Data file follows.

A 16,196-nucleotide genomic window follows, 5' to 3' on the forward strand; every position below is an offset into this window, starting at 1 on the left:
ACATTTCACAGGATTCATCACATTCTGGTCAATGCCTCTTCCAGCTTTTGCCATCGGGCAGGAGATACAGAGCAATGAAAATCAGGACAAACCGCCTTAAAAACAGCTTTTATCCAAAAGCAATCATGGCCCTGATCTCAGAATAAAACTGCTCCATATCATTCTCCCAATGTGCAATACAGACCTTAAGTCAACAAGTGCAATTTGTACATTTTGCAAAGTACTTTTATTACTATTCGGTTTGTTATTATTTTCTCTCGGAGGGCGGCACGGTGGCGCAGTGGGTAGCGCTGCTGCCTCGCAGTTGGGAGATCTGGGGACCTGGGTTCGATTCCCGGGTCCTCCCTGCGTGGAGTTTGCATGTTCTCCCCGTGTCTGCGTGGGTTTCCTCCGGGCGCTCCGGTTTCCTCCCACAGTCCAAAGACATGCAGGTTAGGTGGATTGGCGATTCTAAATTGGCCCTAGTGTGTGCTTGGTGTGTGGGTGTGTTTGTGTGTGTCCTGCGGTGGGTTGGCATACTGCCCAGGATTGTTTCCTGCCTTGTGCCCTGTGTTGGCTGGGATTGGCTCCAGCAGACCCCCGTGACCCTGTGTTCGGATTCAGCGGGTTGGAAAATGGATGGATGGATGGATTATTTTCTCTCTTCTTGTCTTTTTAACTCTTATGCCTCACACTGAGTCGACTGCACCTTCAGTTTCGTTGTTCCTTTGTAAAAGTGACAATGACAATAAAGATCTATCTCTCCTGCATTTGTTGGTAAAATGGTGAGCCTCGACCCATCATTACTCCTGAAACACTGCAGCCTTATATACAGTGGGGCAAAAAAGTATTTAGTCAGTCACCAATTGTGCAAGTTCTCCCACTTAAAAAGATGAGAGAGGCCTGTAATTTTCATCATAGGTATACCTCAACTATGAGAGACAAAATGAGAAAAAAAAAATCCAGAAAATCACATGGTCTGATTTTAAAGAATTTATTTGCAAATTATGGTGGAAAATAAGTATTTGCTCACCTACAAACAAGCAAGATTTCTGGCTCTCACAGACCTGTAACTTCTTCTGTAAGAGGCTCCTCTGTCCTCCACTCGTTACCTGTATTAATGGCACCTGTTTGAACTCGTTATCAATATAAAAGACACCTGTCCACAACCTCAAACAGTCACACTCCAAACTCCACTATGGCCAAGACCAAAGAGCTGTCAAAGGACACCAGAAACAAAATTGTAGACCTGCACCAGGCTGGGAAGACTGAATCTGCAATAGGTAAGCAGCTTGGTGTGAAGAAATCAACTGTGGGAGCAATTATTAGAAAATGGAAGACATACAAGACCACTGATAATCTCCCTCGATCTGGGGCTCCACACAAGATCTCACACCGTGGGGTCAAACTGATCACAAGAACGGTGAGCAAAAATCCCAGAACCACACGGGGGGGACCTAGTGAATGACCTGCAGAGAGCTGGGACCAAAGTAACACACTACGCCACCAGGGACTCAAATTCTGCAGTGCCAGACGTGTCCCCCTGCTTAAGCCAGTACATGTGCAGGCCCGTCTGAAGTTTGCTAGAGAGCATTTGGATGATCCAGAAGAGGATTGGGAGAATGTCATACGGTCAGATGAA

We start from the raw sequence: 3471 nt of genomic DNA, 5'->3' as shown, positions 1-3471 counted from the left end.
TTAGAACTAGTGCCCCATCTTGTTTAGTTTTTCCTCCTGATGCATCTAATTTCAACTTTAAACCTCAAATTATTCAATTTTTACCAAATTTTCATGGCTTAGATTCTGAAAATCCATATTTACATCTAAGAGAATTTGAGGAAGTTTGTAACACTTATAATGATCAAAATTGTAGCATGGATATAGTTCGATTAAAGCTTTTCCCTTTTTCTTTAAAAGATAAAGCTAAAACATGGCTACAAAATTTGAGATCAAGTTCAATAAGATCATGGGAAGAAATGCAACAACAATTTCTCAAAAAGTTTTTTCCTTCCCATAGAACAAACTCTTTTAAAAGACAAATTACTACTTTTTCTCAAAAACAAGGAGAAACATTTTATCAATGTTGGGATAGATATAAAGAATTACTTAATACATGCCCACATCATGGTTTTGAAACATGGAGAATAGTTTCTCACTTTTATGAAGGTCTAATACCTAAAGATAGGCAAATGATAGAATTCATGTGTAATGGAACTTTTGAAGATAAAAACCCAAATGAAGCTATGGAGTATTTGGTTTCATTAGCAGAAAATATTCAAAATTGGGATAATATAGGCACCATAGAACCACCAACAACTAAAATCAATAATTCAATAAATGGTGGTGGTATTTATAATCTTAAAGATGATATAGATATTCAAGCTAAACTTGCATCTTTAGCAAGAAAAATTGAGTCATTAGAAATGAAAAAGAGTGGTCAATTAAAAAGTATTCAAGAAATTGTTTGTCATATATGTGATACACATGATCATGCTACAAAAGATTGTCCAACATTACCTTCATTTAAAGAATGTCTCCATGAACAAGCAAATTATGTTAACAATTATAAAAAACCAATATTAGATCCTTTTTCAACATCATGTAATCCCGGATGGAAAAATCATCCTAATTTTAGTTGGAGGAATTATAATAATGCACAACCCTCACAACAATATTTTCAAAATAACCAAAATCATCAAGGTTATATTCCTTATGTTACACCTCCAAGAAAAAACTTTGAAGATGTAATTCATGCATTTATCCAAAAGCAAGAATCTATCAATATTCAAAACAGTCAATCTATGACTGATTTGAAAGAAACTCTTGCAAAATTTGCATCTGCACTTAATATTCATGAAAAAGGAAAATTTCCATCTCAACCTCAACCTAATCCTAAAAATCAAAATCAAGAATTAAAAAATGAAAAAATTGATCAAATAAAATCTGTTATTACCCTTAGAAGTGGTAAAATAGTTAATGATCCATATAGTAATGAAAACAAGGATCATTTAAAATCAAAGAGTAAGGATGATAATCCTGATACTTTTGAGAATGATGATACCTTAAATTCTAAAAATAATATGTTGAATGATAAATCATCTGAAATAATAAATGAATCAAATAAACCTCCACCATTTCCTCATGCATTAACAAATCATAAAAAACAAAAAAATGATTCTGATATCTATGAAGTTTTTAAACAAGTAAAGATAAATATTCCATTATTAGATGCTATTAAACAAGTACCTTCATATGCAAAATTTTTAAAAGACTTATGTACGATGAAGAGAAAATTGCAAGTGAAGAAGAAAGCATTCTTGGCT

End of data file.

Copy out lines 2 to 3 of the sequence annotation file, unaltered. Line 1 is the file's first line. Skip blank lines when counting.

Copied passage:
ACATTTCACAGGATTCATCACATTCTGGTCAATGCCTCTTCCAGCTTTTGCCATCGGGCAGGAGATACAGAGCAATGAAAATCAGGACAAACCGCCTTAAAAACAGCTTTTATCCAAAAGCAATCATGGCCCTGATCTCAGAATAAAACTGCTCCATATCATTCTCCCAATGTGCAATACAGACCTTAAGTCAACAAGTGCAATTTGTACATTTTGCAAAGTACTTTTATTACTATTCGGTTTGTTATTATTTTCTCTCGGAGGGCGGCACGGTGGCGCAGTGGGTAGCGCTGCTGCCTCGCAGTTGGGAGATCTGGGGACCTGGGTTCGATTCCCGGGTCCTCCCTGCGTGGAGTTTGCATGTTCTCCCCGTGTCTGCGTGGGTTTCCTCCGGGCGCTCCGGTTTCCTCCCACAGTCCAAAGACATGCAGGTTAGGTGGATTGGCGATTCTAAATTGGCCCTAGTGTGTGCTTGGTGTGTGGGTGTGTTTGTGTGTGTCCTGCGGTGGGTTGGCATACTGCCCAGGATTGTTTCCTGCCTTGTGCCCTGTGTTGGCTGGGATTGGCTCCAGCAGACCCCCGTGACCCTGTGTTCGGATTCAGCGGGTTGGAAAATGGATGGATGGATGGATTATTTTCTCTCTTCTTGTCTTTTTAACTCTTATGCCTCACACTGAGTCGACTGCACCTTCAGTTTCGTTGTTCCTTTGTAAAAGTGACAATGACAATAAAGATCTATCTCTCCTGCATTTGTTGGTAAAATGGTGAGCCTCGACCCATCATTACTCCTGAAACACTGCAGCCTTATATACAGTGGGGCAAAAAAGTATTTAGTCAGTCACCAATTGTGCAAGTTCTCCCACTTAAAAAGATGAGAGAGGCCTGTAATTTTCATCATAGGTATACCTCAACTATGAGAGACAAAATGAGAAAAAAAAAATCCAGAAAATCACATGGTCTGATTTTAAAGAATTTATTTGCAAATTATGGTGGAAAATAAGTATTTGCTCACCTACAAACAAGCAAGATTTCTGGCTCTCACAGACCTGTAACTTCTTCTGTAAGAGGCTCCTCTGTCCTCCACTCGTTACCTGTATTAATGGCACCTGTTTGAACTCGTTATCAATATAAAAGACACCTGTCCACAACCTCAAACAGTCACACTCCAAACTCCACTATGGCCAAGACCAAAGAGCTGTCAAAGGACACCAGAAACAAAATTGTAGACCTGCACCAGGCTGGGAAGACTGAATCTGCAATAGGTAAGCAGCTTGGTGTGAAGAAATCAACTGTGGGAGCAATTATTAGAAAATGGAAGACATACAAGACCACTGATAATCTCCCTCGATCTGGGGCTCCACACAAGATCTCACACCGTGGGGTCAAACTGATCACAAGAACGGTGAGCAAAAATCCCAGAACCACACGGGGGGGACCTAGTGAATGACCTGCAGAGAGCTGGGACCAAAGTAACACACTACGCCACCAGGGACTCAAATTCTGCAGTGCCAGACGTGTCCCCCTGCTTAAGCCAGTACATGTGCAGGCCCGTCTGAAGTTTGCTAGAGAGCATTTGGATGATCCAGAAGAGGATTGGGAGAATGTCATACGGTCAGATGAA

We start from the raw sequence: 3471 nt of genomic DNA, 5'->3' as shown, positions 1-3471 counted from the left end.